This is for the students that attended the Styles School when it closed in 1982 and had to move to the Great Yarmouth High School for their last academic year in 1983.

So far, through social media and the likes, we have tracked down 28 ex pupils, some from as far as Scotland and Sheffield and we know of one who now resides in America.

We still have 14 ex pupils to find and are hoping that family members or friends can let them know about it, as it would be a shame if they couldn’t make it.

The reunion is on Saturday December 5 at The Market Tavern, Great Yarmouth. We have agreed to meet from 7pm onwards. Partners are also invited, so if you know of anyone who was an ex pupil of this time, please let them know and ask them to contact Paul Salmon via email at p.salmon119@btinternet.com or on Facebook at Styles Class of 83.




Church activities at switch on too

In conjunction with the Christmas lights switch on this Sunday in Gorleston High Street, the Baptist church will be open from 2.30-4.30pm, all welcome to enjoy a free cup of tea and something to eat.

The church band will be playing with on-screen entertainment, plus Christmas things to do for the children.

We are nearly opposite to the library. Our normal service will be at 10.30am. All welcome.



The day I was all at sea over pier

Referring to the Mercury archives of the Britannia Pier extending into the sea I recall a situation previous to Easter 1954 when as a 26-year-old plumber I was repairing water pipes on the underside of the deck.

Working off a single plank I was anxious that I might either fall and be killed striking the iron structure or drown falling into the sea. Today I would be buried in the sand.

Incidentally on returning to work after the Easter break I disovered my work (and trepidation) was all in vain - the pavilion and other features had been burnt down!


Falcoln Court,

Great Yarmouth

Lovely bowls club should stay

I have noticed that there have been several letters printed in The Mercury over the past few weeks regarding the possible closure of the bowling club at the Marina Centre.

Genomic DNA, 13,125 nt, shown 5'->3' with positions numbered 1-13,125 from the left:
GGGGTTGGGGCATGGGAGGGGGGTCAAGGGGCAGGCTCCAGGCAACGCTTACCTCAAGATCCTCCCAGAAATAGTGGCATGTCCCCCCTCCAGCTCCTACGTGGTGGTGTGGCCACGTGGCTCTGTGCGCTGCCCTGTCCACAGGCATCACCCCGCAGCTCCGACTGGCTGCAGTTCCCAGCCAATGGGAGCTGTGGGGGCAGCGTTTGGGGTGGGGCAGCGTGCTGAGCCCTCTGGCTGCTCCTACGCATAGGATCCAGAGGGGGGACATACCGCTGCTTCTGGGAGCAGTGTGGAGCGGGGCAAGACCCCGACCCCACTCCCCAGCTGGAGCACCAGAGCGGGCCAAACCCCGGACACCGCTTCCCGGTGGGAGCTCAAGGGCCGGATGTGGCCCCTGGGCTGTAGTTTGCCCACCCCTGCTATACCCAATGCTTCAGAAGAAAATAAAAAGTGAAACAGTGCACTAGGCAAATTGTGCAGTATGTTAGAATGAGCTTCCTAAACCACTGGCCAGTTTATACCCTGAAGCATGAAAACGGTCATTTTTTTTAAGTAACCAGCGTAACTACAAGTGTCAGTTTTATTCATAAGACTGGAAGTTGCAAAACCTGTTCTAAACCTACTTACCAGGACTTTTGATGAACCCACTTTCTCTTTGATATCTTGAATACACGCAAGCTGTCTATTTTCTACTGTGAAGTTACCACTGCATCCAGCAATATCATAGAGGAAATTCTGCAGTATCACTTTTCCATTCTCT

I started bowling at my home club at Acle three years ago now and really enjoy it.

A couple of weeks ago I played in a team away against the Yarmouth club and what a fantastic time we all had.

What lovely, friendly, welcoming people they are and what a superb green they have at the Marina Centre, one of the best I have played on.

I now feel rather disappointed that this may have been the one and only time I may play at this lovely club.

I understand that it is proposed to remove the bowls club and use the space to make way for another gym facility at the Marina Centre.

I can’t help thinking that an expensive gym might turn out to be a nine day wonder and I am sure that it would not bring in as much money for the centre or appeal to as wide an age range as the bowls club does.

I urge the people making the decision on the fate of this obviously very well-loved and supported club to think sympathetically as they make their decision.

If they have already decided to close the bowls club please would they reconsider as I feel it would be such a loss for the people of Yarmouth if it were to close.


Aldis Road,


Heartfelt thanks for your care

Can I with the help of your newspaper please say a massive thank you to all the staff at Lound Hall for the care they gave my father-in-law.

On Monday I lost my father-in-law to a terminal illness. Just under a week ago he went to Lound Hall to spend his final days of his life. That final week showed me, that some people don’t get the credit they deserve and how hard some people really work. I can honestly say I have never met such a dedicated, hard working, loving, considerate, caring, supportive, just so many words I could go on to describe the staff at Lound Hall.

These people are a credit to their profession.

I would just like to say a big thank you from the bottom of my heart, for making his final days as comfortable as possible. Keep up the excellent work.


Laurel Drive


How will cuts affect old folk?

On behalf of Great Yarmouth Older People’s Network I would like to invite all of you interested in the possible 25pc cuts to Norfolk County Council’s Adult Social Services to come along to our AGM on Tuesday December 1 at The Priory Centre.